I am trying to compare ratio backspreads vs naked long options. It easier to work on puts since puts have an upper bound for the gain that is the strike price when the stock drops to 0. I want to compare the fund efficiency: the maximum gain over money put in. With a naked long put, the max gain the the strike and the price of the put is the cost: Kb/Pb, strike of the buy over the buy price. With a backspread, suppose the ratio is 1:2 and the credit/debit is 0. The max gain is Kb and the margin requirement is (Ks-Kb), which is the money tied up, the effective cost, or the investment. The ration is Ps/Pb = Nb/Ns, where N is the number of contracts bought or sold. The return on investment of the backspread is delta*Kb(Ps-Pb). The ratio of returns on investment of the backspread over the long put is therefore simply the delta between the two strikes. That is, as far as return on investment is concerned, the backspread underperforms the naked put since delta < 1. Has someone arrived at a similar conclusion?

To keep it simple without all the math, a simple put often would be better in a max gain scenario, but what about other times? Instead of using formulas, just look at a simple example - XYZ at $50 50 put - $400 45 put - $200 Buy 50 put - $400 - max value = $5000 = $4600 gain and 12.5 folding the max risk. Put Ratio Backspread (sell 1 50 / buy 2 45s) = max value = $4000 ($9000 - $5000). Max risk was $500 - so 8 times max risk. No money was spent, however $500 would be required for margin. Now look at what are the odds of the max risk? In the put purchase nearing expiration, any price over $50 will result in max loss of $400. With the Put Ratio Backspread, the max loss area is only around the $45 area. Large upward movement which will result in a likely max loss for the put purchase will result in a likely breakeven for the PRBS. So like usual (always?) there is a trade off. JJacksET4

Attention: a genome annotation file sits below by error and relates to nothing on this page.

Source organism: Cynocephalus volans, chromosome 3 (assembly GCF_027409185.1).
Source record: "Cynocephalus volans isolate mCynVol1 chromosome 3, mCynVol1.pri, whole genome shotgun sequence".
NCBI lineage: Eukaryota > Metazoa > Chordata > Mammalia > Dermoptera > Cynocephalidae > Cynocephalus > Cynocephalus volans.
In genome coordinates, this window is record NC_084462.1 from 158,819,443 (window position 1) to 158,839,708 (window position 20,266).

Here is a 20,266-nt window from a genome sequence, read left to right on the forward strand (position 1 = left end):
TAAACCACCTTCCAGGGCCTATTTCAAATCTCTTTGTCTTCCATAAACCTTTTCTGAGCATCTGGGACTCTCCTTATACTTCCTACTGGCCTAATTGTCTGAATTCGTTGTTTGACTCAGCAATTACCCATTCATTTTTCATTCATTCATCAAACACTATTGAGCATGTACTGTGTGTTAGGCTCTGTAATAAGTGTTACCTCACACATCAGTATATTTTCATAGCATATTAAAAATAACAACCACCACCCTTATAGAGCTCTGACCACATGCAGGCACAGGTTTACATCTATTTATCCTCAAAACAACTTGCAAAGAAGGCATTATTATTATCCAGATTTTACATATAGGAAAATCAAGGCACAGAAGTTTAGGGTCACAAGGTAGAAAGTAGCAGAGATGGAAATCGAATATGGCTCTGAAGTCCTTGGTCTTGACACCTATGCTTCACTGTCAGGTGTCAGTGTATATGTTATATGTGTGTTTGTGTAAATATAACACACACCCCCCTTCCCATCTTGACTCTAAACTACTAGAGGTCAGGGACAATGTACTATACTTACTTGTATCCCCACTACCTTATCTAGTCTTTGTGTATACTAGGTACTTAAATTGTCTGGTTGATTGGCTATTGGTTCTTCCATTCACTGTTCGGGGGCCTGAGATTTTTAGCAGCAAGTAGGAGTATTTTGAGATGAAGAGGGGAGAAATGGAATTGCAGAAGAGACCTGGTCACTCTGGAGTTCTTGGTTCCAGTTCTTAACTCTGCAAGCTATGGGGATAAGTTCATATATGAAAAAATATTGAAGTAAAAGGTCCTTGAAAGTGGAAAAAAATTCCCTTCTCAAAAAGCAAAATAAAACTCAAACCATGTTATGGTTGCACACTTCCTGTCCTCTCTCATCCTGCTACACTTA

Some corrections: The maximum gain on a put is the strike less the premium received The maximum gain on a 2:1 put backspread is the lower strike less the difference in strikes +/- the premium received/paid OR 2X the lower strike minus the upper strike +/- the premium received/paid The backspread is going to underperform to the downside (toward zero) because there's a loss from the higher strike sold down to the lower strike bot. Simple as that. If you look at strategies in isolation (just to the downside), then the backspread is inferior in terms of ROI. But will the expected profit be lower as well??? All of this reminds me of the brilliant science student who derives the exact equation for titration of the chemistry experiment but can't light the match (g). Ya still have to get the timing and direction right,

Hi Spin Dr: Would it be true and correct to say that with a relatively small size of movement (say, less than 1 StdDev), a backspread trade getting in the right direction and catching turns at the right timing could be still a losing trade? PS: How do you apply spin on options trading? Do you actually mean Monitoring/ Adjusting a trade frequently, due to long-term trading dynamics? I'm just curious!

Ok, guys, I set up simulations to study the choice of strikes on the risk and return rate. All in all, the result is surprising to me: deep ITM put backspreads gives the highest return on investment. Here come the details. Constants: IV=50, S=25, price range=20:30, duration=60d Variables: Ks, Kb Relationship: spreads are all 0-cost, or Ps*Ns = Pb*Nb Ks Kb ratio maxGain MaxLoss mrgn 25 24 1.33 0.32 1 1 25 23 1.84 0.52 2 2 27 25 1.61 1.06 2 2 27 26 1.26 0.54 1 1 30 29 1.18 0.59 1 1 30 inf 10 30 30 25 inf 5 25 25 The highest ROI occurs when you short 30 Put and buy 29 Put: the gain is 54% when the stock drops to 20. OTM spreads returns no more than 32%.

Absolutely fascinating! With a stock at 25, what would the premiums be for two ITM puts (short 30 Put buy 29 Put) that can result in a 1:2 backspread that costs zero?

Would "spin" be defined as... 1) Circular movement around an axis? 2) A short trip? 3) To give a verbal account of? 4) To turn in circles? And what is the definition of "catching turns at the right timing" ? All pertinent information greatly appreciated so that we can hone in on an unequivocally precise answer.